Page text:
Due to Covid-19, fellowship programs could not conduct in-person interviews during the 2020-2021 interview cycle and were forced to implement virtual interviews. We conducted two nationwide surveys of residency and fellowship Program Directors (PDs) involved in the Obstetrics and Gynecology (Ob/Gyn) Subspecialty Fellowship match cycle to gain a better understanding of virtual interviews from each of their perspectives. 1) Fellowship PDs' confidence in using a virtual platform to holistically evaluate applicants during the 2020-2021 match cycle, 2) Residency PD's perception of virtual interviews and impact on their program's operations, and 3) to assess the desire of fellowship and residency PDs to continue virtual recruitment during forthcoming interview seasons. Two separate nationwide web-based surveys were administered to 1) Ob/Gyn fellowship PDs and 2) residency PDs through SurveyMonkey from July-September 2020 to assess the impact of virtual interviews form each parties' perspective. Surveys solicited demographic information, four-point Likert scale questions, and free response questions Of programs meeting inclusion criteria, 75/111 (67.6%) fellowship PDs and 67/117 (57.3%) residency PDs responded to their respective surveys. Most fellowship PDs believed that they could confidently assess applicants' professionalism (88%) during a virtual interview and (90.7%) felt confident in making a rank-order list. However, only 73.3% were just as confident in preparing a rank list after a virtual interview as they have been with in-person interviews. Most residency PDs (69.9%) believed that virtual interviews made it easier for their program to comply with duty hours, and 76.8% agreed that virtual interviews allowed their residents to accept more interviews than an in-person format. Most fellowship PDs found virtual interviews convenient. However, difficulty in observing social interaction and gauging applicant interest may be the biggest challenge moving forward.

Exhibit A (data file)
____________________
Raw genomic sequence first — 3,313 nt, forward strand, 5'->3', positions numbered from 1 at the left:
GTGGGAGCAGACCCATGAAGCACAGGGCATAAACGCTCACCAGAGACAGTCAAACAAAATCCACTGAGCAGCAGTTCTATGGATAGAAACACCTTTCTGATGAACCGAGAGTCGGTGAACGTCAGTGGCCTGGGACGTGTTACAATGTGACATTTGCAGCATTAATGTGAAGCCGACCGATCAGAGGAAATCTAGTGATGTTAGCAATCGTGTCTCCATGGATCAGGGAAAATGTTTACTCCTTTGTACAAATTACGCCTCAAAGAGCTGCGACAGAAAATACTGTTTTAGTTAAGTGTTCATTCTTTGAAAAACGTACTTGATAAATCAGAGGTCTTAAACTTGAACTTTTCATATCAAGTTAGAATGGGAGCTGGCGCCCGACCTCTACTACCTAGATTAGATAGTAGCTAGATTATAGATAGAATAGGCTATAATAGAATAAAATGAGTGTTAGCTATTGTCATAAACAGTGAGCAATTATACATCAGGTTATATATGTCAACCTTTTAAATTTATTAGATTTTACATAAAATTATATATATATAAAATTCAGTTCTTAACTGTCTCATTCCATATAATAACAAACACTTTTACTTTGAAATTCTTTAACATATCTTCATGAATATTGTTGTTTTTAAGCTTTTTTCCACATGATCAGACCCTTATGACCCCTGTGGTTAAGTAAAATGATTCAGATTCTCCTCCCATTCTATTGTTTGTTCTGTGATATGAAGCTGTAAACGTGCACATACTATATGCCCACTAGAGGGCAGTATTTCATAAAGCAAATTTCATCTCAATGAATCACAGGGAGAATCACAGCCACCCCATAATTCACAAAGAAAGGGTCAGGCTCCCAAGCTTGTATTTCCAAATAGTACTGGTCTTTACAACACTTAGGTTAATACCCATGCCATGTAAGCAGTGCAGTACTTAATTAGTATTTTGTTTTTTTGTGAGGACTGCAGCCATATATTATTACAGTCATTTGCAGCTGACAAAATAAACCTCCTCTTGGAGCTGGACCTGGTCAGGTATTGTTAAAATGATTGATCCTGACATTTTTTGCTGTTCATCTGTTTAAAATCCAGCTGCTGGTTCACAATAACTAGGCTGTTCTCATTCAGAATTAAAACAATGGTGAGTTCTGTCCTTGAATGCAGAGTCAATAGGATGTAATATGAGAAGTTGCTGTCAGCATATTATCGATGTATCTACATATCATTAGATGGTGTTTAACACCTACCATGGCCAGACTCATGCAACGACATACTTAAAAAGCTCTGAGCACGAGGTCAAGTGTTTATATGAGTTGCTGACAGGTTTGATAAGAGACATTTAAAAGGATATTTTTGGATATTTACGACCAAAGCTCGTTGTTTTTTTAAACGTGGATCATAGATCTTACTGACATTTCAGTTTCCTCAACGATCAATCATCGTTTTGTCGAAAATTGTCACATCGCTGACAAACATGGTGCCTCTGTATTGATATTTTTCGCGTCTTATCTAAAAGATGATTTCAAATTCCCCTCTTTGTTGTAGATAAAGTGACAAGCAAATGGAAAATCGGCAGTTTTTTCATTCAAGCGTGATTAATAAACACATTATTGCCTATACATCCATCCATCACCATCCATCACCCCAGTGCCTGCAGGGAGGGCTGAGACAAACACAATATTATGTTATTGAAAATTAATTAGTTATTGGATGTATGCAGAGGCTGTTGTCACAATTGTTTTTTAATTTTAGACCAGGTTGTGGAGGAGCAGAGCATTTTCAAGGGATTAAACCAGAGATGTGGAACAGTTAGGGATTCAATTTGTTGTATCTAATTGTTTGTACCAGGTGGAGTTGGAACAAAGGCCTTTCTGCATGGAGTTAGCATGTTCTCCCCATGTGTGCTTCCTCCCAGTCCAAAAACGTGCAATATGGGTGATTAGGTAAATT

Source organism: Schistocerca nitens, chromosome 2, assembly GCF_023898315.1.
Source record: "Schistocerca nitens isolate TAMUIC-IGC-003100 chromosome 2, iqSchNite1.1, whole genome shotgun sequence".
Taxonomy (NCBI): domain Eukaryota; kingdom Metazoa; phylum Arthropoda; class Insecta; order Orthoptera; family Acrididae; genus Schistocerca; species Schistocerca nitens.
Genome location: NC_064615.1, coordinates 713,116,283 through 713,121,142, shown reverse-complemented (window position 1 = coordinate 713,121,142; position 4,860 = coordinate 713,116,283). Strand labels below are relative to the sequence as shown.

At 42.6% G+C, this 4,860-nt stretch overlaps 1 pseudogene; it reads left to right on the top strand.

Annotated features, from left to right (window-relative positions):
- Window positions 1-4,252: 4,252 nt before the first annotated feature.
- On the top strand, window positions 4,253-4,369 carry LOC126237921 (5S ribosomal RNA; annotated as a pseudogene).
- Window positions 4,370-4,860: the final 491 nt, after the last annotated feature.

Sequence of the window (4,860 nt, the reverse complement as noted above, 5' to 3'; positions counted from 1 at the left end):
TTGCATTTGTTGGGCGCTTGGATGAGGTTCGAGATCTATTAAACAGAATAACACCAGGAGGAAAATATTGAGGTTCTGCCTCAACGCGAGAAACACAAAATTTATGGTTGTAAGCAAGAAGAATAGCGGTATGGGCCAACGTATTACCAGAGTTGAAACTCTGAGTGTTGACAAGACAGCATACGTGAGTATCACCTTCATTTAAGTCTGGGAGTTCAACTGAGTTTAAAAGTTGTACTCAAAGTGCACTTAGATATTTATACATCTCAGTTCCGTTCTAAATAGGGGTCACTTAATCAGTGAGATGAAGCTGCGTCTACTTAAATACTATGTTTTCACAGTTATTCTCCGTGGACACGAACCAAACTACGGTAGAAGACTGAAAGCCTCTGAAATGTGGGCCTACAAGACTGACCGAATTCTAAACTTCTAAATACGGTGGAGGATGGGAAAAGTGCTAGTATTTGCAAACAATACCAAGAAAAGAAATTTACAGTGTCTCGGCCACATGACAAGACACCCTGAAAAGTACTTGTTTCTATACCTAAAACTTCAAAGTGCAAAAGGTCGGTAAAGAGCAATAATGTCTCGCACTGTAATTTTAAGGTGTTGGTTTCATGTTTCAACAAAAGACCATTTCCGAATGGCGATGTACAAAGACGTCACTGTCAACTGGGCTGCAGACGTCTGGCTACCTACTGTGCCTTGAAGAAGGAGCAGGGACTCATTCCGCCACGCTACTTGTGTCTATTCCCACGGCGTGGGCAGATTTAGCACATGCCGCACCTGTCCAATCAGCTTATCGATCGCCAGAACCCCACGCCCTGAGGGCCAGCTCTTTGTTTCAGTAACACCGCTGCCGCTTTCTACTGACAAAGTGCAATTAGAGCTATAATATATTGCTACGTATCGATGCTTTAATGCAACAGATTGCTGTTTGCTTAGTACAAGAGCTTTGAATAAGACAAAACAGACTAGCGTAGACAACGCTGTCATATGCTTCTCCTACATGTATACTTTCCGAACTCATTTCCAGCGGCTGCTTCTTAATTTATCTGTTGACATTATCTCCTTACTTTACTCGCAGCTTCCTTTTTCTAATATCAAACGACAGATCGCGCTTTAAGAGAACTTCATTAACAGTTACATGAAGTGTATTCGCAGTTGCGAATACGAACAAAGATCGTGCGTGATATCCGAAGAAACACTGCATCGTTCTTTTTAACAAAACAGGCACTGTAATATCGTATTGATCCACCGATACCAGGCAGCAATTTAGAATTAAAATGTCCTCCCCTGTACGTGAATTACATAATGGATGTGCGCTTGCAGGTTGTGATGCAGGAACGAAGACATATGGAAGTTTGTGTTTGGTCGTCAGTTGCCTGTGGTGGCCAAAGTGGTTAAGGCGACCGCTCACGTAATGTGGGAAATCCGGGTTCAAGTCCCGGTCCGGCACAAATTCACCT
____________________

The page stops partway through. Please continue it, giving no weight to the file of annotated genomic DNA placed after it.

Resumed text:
Subject(s)
COVID-19 , Gynecology , Internship and Residency , Obstetrics , COVID-19/epidemiology , Fellowships and Scholarships , Gynecology/education , Humans , Obstetrics/education
7.
J Obstet Gynaecol Res ; 48(4): 1026-1032, 2022 Apr.
Article in English | MEDLINE | ID: covidwho-1673213

ABSTRACT